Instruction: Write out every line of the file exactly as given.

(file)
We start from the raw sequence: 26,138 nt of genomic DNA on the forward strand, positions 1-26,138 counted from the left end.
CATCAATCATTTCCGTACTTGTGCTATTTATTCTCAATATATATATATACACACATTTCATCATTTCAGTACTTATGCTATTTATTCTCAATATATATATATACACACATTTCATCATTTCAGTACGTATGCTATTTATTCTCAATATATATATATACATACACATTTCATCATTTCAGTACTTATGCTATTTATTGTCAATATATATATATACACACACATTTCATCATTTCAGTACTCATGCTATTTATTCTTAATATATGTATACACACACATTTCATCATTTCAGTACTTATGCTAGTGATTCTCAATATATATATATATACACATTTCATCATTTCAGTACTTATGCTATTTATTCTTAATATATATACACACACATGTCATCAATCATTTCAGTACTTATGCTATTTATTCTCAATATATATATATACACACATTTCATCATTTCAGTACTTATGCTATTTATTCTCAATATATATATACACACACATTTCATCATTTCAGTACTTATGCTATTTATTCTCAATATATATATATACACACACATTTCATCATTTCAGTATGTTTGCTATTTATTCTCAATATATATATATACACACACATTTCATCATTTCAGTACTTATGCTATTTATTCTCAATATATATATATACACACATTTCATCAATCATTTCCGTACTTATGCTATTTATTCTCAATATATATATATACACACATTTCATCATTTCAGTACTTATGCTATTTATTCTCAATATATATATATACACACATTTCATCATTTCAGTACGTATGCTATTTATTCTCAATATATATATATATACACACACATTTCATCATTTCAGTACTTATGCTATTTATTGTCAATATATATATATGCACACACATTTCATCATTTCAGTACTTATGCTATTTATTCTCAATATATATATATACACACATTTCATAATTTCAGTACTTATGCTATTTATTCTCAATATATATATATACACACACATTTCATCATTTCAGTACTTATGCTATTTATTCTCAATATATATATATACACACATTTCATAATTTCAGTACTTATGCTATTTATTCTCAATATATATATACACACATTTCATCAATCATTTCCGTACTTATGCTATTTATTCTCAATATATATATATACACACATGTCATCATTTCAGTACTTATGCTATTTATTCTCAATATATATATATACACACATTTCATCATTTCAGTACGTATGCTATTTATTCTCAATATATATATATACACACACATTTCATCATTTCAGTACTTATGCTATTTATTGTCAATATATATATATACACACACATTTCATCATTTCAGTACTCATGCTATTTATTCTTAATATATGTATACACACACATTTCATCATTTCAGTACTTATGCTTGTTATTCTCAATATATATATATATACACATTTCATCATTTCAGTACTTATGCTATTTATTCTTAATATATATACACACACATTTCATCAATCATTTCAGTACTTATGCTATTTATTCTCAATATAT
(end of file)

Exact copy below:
We start from the raw sequence: 26,138 nt of genomic DNA on the forward strand, positions 1-26,138 counted from the left end.
CATCAATCATTTCCGTACTTGTGCTATTTATTCTCAATATATATATATACACACATTTCATCATTTCAGTACTTATGCTATTTATTCTCAATATATATATATACACACATTTCATCATTTCAGTACGTATGCTATTTATTCTCAATATATATATATACATACACATTTCATCATTTCAGTACTTATGCTATTTATTGTCAATATATATATATACACACACATTTCATCATTTCAGTACTCATGCTATTTATTCTTAATATATGTATACACACACATTTCATCATTTCAGTACTTATGCTAGTGATTCTCAATATATATATATATACACATTTCATCATTTCAGTACTTATGCTATTTATTCTTAATATATATACACACACATGTCATCAATCATTTCAGTACTTATGCTATTTATTCTCAATATATATATATACACACATTTCATCATTTCAGTACTTATGCTATTTATTCTCAATATATATATACACACACATTTCATCATTTCAGTACTTATGCTATTTATTCTCAATATATATATATACACACACATTTCATCATTTCAGTATGTTTGCTATTTATTCTCAATATATATATATACACACACATTTCATCATTTCAGTACTTATGCTATTTATTCTCAATATATATATATACACACATTTCATCAATCATTTCCGTACTTATGCTATTTATTCTCAATATATATATATACACACATTTCATCATTTCAGTACTTATGCTATTTATTCTCAATATATATATATACACACATTTCATCATTTCAGTACGTATGCTATTTATTCTCAATATATATATATATACACACACATTTCATCATTTCAGTACTTATGCTATTTATTGTCAATATATATATATGCACACACATTTCATCATTTCAGTACTTATGCTATTTATTCTCAATATATATATATACACACATTTCATAATTTCAGTACTTATGCTATTTATTCTCAATATATATATATACACACACATTTCATCATTTCAGTACTTATGCTATTTATTCTCAATATATATATATACACACATTTCATAATTTCAGTACTTATGCTATTTATTCTCAATATATATATACACACATTTCATCAATCATTTCCGTACTTATGCTATTTATTCTCAATATATATATATACACACATGTCATCATTTCAGTACTTATGCTATTTATTCTCAATATATATATATACACACATTTCATCATTTCAGTACGTATGCTATTTATTCTCAATATATATATATACACACACATTTCATCATTTCAGTACTTATGCTATTTATTGTCAATATATATATATACACACACATTTCATCATTTCAGTACTCATGCTATTTATTCTTAATATATGTATACACACACATTTCATCATTTCAGTACTTATGCTTGTTATTCTCAATATATATATATATACACATTTCATCATTTCAGTACTTATGCTATTTATTCTTAATATATATACACACACATTTCATCAATCATTTCAGTACTTATGCTATTTATTCTCAATATAT